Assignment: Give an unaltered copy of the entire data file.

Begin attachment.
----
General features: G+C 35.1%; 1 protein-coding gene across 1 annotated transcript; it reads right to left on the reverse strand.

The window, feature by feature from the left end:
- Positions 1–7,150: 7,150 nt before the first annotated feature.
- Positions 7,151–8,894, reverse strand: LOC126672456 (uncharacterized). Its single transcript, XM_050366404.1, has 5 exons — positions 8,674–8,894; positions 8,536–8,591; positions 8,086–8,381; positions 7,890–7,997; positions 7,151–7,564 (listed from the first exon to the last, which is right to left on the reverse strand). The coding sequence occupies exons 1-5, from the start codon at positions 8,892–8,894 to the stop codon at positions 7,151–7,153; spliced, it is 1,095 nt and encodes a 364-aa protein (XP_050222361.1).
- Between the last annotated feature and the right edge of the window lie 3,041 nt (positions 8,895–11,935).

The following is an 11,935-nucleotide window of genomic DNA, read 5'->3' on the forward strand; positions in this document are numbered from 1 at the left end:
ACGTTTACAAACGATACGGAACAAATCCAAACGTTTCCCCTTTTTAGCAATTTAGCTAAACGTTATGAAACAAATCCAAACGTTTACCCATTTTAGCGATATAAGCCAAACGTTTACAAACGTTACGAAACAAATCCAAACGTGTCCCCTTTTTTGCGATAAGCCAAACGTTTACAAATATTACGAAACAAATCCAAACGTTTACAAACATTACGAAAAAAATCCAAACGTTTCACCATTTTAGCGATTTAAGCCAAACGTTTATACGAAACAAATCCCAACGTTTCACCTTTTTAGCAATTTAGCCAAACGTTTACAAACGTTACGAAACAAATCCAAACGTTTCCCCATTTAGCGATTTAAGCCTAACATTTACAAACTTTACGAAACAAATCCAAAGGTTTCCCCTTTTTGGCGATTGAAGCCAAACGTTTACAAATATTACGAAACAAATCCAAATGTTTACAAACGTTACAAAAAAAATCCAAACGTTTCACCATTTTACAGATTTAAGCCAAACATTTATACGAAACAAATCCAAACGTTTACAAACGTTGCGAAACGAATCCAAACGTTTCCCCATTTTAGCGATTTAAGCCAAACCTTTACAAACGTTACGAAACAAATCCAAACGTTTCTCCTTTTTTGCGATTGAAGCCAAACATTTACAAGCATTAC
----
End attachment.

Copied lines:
General features: G+C 35.1%; 1 protein-coding gene across 1 annotated transcript; it reads right to left on the reverse strand.

The window, feature by feature from the left end:
- Positions 1–7,150: 7,150 nt before the first annotated feature.
- Positions 7,151–8,894, reverse strand: LOC126672456 (uncharacterized). Its single transcript, XM_050366404.1, has 5 exons — positions 8,674–8,894; positions 8,536–8,591; positions 8,086–8,381; positions 7,890–7,997; positions 7,151–7,564 (listed from the first exon to the last, which is right to left on the reverse strand). The coding sequence occupies exons 1-5, from the start codon at positions 8,892–8,894 to the stop codon at positions 7,151–7,153; spliced, it is 1,095 nt and encodes a 364-aa protein (XP_050222361.1).
- Between the last annotated feature and the right edge of the window lie 3,041 nt (positions 8,895–11,935).

The following is an 11,935-nucleotide window of genomic DNA, read 5'->3' on the forward strand; positions in this document are numbered from 1 at the left end:
ACGTTTACAAACGATACGGAACAAATCCAAACGTTTCCCCTTTTTAGCAATTTAGCTAAACGTTATGAAACAAATCCAAACGTTTACCCATTTTAGCGATATAAGCCAAACGTTTACAAACGTTACGAAACAAATCCAAACGTGTCCCCTTTTTTGCGATAAGCCAAACGTTTACAAATATTACGAAACAAATCCAAACGTTTACAAACATTACGAAAAAAATCCAAACGTTTCACCATTTTAGCGATTTAAGCCAAACGTTTATACGAAACAAATCCCAACGTTTCACCTTTTTAGCAATTTAGCCAAACGTTTACAAACGTTACGAAACAAATCCAAACGTTTCCCCATTTAGCGATTTAAGCCTAACATTTACAAACTTTACGAAACAAATCCAAAGGTTTCCCCTTTTTGGCGATTGAAGCCAAACGTTTACAAATATTACGAAACAAATCCAAATGTTTACAAACGTTACAAAAAAAATCCAAACGTTTCACCATTTTACAGATTTAAGCCAAACATTTATACGAAACAAATCCAAACGTTTACAAACGTTGCGAAACGAATCCAAACGTTTCCCCATTTTAGCGATTTAAGCCAAACCTTTACAAACGTTACGAAACAAATCCAAACGTTTCTCCTTTTTTGCGATTGAAGCCAAACATTTACAAGCATTAC